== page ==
[swift-evolution] [swift-evolution-announce] [Review] SE-0159: Fix Private Access Levels
xiaodi.wu at gmail.com
Tue Mar 21 00:11:14 CDT 2017
I agree with critiques that the proposal text itself could use some
fleshing out. There are a number of statements made that could use more
context; while it is true that a lot of that context already exists in the
form of messages to this list, in an ideal world someone would have time to
collate into the proposal the most convincingly argued points on both sides
of the debate.
That said, the proposed solution itself is succinct, unambiguous, and
easily understood. It does not argue that the new access level in Swift 3
has no merit, but rather that it has defects sufficient to merit a reversal
to what we had before. The migration path is clear and unlikely to cause
major problems. Therefore, as I agree with the arguments, I support the
As to Drew's excellent analysis--
The statements about defaults is not strange. The core team itself, in its
rationale for accepting SE-0025, said that the design "makes 'private' the
'safe default' for cases where you don't think about which one [i.e.
`fileprivate` vs. `private`] you want to use." The current proposal is
simply engaging with the language and thinking of the core team.
The data presented are very helpful. But, I interpret the data differently.
Based on the extended table, I see that `fileprivate` becomes increasingly
indispensable the more you code in a style that uses extensions. In
codebases that have a very small number of extensions, the ratio of
`fileprivate` to `private` is heavily skewed in favor of the latter.
However, in codebases that have dozens of extensions, the ratio of
`fileprivate` to `private` draws closer to 1:3 or 1:2. This goes to a very
important basis on which the original proposal (SE-0025) was decided: the
core team predicted that `fileprivate` would be rarely used in idiomatic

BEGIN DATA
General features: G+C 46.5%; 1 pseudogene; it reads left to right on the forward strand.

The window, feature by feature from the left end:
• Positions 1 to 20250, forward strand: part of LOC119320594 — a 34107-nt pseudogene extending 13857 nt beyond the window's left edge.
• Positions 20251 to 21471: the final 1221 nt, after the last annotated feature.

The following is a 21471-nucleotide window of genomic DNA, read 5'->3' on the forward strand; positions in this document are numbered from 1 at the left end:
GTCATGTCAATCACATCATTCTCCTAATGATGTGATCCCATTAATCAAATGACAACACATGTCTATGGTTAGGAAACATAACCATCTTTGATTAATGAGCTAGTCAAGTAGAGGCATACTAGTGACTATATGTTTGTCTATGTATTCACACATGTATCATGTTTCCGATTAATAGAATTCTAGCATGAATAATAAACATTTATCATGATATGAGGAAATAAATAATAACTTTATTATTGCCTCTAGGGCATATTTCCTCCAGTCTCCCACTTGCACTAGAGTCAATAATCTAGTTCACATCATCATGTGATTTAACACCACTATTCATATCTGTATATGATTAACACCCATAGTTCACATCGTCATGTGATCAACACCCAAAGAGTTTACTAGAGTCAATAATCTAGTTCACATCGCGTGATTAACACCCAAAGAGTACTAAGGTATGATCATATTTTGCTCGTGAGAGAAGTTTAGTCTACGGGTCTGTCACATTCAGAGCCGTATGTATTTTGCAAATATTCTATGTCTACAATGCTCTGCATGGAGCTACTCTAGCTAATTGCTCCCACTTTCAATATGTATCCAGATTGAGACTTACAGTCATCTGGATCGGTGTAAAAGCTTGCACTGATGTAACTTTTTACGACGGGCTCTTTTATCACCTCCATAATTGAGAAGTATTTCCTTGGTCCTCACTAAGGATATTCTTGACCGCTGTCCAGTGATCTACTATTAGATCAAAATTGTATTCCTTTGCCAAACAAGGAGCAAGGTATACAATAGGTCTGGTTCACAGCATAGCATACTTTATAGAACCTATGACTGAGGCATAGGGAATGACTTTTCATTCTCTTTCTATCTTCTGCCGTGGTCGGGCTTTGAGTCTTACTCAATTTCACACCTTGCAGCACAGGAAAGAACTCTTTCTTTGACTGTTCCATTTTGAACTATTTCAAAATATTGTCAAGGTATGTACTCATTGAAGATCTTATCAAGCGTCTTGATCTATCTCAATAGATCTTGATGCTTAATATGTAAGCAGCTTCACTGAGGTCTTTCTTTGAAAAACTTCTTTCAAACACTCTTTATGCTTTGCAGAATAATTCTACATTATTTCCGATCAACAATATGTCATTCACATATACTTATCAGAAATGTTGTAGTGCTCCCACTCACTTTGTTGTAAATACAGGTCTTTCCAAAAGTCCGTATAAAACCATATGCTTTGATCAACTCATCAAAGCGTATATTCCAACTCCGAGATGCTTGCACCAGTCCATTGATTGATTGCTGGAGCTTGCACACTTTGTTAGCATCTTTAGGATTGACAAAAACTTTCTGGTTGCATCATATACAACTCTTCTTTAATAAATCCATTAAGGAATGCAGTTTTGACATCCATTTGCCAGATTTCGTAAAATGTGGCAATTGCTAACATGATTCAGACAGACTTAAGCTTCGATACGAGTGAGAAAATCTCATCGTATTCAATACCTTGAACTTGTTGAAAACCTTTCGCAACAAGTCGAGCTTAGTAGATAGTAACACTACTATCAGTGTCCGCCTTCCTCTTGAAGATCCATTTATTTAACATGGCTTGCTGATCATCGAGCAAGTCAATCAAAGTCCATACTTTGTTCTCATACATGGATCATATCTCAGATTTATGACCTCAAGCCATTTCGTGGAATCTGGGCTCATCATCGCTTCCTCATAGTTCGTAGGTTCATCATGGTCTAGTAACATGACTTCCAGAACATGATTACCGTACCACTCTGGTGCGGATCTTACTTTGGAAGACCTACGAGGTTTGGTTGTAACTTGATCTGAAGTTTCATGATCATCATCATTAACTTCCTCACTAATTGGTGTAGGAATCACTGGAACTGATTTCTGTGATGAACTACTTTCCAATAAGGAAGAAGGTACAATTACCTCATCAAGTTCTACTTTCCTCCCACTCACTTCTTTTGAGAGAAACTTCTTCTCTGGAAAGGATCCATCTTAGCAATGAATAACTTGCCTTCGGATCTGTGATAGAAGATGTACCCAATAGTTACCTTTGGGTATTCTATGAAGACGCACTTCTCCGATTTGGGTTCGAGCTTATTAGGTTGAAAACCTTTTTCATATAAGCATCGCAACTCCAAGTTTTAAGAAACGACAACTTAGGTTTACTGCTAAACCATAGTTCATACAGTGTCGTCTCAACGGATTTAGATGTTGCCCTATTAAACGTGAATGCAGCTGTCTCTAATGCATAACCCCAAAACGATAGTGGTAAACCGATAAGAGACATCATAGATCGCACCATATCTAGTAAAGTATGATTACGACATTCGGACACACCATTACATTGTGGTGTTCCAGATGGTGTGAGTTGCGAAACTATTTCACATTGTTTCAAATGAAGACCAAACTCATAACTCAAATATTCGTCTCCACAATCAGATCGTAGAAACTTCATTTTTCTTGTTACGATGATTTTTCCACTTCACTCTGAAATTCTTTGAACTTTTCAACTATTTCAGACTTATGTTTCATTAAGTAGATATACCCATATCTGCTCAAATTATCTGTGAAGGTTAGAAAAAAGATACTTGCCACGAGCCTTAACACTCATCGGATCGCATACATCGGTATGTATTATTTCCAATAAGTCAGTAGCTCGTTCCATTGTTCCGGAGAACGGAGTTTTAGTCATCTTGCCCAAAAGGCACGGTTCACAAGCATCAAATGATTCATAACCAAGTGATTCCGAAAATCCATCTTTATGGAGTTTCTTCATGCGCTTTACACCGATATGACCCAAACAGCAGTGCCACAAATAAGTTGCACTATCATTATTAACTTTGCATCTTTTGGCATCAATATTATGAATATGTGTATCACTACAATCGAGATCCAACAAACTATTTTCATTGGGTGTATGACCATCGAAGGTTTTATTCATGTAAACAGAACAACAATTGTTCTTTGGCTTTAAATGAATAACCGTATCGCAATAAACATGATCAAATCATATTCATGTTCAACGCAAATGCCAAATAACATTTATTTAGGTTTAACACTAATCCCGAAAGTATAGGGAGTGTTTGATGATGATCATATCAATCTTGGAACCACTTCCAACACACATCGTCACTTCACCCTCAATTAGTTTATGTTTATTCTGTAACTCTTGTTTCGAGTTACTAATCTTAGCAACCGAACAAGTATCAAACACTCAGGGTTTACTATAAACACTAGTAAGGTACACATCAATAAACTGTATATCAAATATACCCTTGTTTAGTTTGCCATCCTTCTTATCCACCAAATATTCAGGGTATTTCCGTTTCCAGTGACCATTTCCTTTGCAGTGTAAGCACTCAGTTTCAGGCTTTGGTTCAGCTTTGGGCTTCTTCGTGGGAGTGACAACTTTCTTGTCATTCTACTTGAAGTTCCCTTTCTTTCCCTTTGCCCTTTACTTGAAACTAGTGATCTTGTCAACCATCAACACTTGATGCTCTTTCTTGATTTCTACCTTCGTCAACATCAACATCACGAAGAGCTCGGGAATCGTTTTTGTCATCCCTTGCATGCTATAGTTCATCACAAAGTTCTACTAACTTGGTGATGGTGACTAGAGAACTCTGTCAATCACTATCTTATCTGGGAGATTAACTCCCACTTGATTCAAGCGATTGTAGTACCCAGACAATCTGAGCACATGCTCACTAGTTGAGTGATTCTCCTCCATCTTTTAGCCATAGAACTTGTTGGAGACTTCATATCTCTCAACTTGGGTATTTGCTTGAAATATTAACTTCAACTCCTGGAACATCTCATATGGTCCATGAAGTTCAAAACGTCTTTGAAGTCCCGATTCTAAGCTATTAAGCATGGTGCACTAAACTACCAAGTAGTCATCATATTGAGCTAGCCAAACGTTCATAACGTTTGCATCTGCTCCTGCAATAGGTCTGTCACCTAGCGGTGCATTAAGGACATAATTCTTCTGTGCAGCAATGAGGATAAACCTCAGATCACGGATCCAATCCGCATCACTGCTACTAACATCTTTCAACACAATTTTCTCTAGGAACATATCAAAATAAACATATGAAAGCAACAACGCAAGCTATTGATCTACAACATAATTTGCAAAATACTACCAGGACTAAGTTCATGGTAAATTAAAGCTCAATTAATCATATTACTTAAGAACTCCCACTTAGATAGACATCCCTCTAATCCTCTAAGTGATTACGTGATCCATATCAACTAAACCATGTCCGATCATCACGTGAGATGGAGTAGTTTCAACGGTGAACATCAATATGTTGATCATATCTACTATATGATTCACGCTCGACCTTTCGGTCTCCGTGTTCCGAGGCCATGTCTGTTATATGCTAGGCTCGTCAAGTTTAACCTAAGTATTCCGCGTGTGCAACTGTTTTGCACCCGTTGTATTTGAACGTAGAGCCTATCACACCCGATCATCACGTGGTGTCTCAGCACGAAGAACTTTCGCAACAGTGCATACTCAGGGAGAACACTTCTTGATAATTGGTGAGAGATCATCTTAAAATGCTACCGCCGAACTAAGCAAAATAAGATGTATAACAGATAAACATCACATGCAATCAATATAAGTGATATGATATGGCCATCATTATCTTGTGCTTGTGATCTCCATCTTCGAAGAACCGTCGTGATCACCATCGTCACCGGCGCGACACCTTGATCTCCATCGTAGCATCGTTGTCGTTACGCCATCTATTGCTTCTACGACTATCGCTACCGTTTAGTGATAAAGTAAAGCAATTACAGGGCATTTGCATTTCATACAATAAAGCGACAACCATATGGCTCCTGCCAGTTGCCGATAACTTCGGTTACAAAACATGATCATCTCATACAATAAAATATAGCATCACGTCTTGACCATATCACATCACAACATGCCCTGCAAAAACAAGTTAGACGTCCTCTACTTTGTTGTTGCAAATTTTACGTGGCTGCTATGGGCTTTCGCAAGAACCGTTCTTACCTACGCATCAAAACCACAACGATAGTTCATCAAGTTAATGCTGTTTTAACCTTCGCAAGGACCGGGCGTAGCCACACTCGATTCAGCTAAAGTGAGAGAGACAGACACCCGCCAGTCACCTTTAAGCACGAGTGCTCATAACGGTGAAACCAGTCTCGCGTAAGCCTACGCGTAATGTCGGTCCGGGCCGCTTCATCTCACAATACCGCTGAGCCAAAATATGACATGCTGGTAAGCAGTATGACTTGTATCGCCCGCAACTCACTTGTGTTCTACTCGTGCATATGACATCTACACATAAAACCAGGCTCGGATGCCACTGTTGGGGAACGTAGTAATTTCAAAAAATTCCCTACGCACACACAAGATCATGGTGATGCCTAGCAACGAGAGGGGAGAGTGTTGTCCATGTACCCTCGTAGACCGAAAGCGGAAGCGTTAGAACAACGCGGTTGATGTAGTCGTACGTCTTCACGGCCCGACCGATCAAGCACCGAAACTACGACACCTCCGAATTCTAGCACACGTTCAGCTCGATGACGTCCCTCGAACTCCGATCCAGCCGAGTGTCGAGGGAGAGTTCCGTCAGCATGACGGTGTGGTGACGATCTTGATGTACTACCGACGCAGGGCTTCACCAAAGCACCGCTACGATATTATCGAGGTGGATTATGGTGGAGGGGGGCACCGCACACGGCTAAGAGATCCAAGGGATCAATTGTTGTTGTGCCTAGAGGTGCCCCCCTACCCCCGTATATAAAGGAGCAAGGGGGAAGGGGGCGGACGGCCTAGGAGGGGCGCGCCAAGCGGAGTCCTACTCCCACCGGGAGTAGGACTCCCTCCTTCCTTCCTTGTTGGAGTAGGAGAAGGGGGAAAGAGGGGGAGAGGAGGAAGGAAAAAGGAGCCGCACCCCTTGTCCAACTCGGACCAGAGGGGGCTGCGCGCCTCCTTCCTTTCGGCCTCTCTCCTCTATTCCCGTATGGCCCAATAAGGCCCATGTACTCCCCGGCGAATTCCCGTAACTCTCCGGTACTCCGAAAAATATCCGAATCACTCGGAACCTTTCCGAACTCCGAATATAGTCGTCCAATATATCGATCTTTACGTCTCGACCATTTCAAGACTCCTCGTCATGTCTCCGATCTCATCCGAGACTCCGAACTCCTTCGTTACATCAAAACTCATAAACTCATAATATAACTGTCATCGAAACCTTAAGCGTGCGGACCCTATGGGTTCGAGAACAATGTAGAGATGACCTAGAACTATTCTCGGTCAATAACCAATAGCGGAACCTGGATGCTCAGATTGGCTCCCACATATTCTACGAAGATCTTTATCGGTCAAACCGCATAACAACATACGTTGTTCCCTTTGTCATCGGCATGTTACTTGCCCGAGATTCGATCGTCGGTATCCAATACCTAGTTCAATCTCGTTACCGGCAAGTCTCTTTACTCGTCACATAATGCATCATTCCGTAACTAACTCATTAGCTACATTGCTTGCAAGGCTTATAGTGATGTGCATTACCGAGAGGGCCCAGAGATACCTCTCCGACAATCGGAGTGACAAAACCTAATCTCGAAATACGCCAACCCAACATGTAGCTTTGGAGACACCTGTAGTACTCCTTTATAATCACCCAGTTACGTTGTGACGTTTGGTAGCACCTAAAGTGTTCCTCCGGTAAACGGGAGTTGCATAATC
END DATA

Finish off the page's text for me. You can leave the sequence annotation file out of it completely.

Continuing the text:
Swift with the introduction of a new `private`. As I understand it, the
idea was that most users would not have to contend with four access
modifiers (now five) to become proficient in Swift but rather only three.
`fileprivate`, therefore, could be named awkwardly based on the expectation
that it would be rarely seen.
However, real-world experience now demonstrates that `fileprivate` is *not*
rarely seen. In fact, as the data above bear out, it is very hard not to
use `fileprivate` when writing code in at least one very common Swift style
(i.e. using same-file extensions). The point is well taken--but in the end
it isn't germane to the argument--that *some* styles of Swift code do not
have to use `fileprivate`. The point is that the core team's acceptance of
the design was based on a prediction that did not turn out to be true:
namely, that idiomatic Swift would rarely need `fileprivate`. As a
consequence, more users now have to contend with more access modifiers than
I disagree that there needs to be much more said about "complexity"--it is
self-evident that four access modifiers are more complex than three. (And
yes, I agree with previous arguments on this list that only two access
modifiers are really necessary at all: internal and public.)
Charles Srstka's added comment, while intriguing, poses a problem in
argumentation. One of the points being made above about the major advantage
of new `private` over `fileprivate` is precisely that new `private` is
invisible to extensions. If one "solves" the problem of having to use
`fileprivate` by making `private` visible to extensions, it may well be the
case that `fileprivate` is no longer commonly necessary--but one has also
reverted one of the major arguments in favor of new `private` in the first
place. And if `fileprivate` becomes uncommon but still strictly necessary
(as it would be a broader level than any newly invented `private` that is
exposed to extensions, we would still have to keep both access modifiers
around since the former cannot be migrated to the latter), thus juggling
access modifiers without simplifying anything.
On Mon, Mar 20, 2017 at 11:31 PM, Rob Mayoff via swift-evolution <
swift-evolution at swift.org> wrote:
> I also disagree with the proposal, and Drew's explanation is spot on.
> swift-evolution mailing list
> swift-evolution at swift.org
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